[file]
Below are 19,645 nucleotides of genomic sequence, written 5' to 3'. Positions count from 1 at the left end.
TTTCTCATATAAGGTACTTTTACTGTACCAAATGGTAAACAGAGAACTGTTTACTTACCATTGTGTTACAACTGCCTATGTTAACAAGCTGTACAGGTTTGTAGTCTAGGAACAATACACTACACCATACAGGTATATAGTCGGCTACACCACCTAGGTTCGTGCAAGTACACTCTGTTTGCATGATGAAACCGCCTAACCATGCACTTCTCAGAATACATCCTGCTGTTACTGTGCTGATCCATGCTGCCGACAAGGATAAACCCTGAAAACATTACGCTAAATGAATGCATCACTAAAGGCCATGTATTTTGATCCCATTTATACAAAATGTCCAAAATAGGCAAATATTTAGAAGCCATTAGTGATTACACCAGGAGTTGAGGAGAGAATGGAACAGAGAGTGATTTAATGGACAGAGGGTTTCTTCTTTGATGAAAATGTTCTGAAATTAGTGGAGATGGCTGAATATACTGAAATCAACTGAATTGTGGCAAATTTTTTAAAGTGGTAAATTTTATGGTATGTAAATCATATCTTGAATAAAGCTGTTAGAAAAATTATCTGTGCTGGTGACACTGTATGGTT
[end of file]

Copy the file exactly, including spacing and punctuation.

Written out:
Below are 19,645 nucleotides of genomic sequence, written 5' to 3'. Positions count from 1 at the left end.
TTTCTCATATAAGGTACTTTTACTGTACCAAATGGTAAACAGAGAACTGTTTACTTACCATTGTGTTACAACTGCCTATGTTAACAAGCTGTACAGGTTTGTAGTCTAGGAACAATACACTACACCATACAGGTATATAGTCGGCTACACCACCTAGGTTCGTGCAAGTACACTCTGTTTGCATGATGAAACCGCCTAACCATGCACTTCTCAGAATACATCCTGCTGTTACTGTGCTGATCCATGCTGCCGACAAGGATAAACCCTGAAAACATTACGCTAAATGAATGCATCACTAAAGGCCATGTATTTTGATCCCATTTATACAAAATGTCCAAAATAGGCAAATATTTAGAAGCCATTAGTGATTACACCAGGAGTTGAGGAGAGAATGGAACAGAGAGTGATTTAATGGACAGAGGGTTTCTTCTTTGATGAAAATGTTCTGAAATTAGTGGAGATGGCTGAATATACTGAAATCAACTGAATTGTGGCAAATTTTTTAAAGTGGTAAATTTTATGGTATGTAAATCATATCTTGAATAAAGCTGTTAGAAAAATTATCTGTGCTGGTGACACTGTATGGTT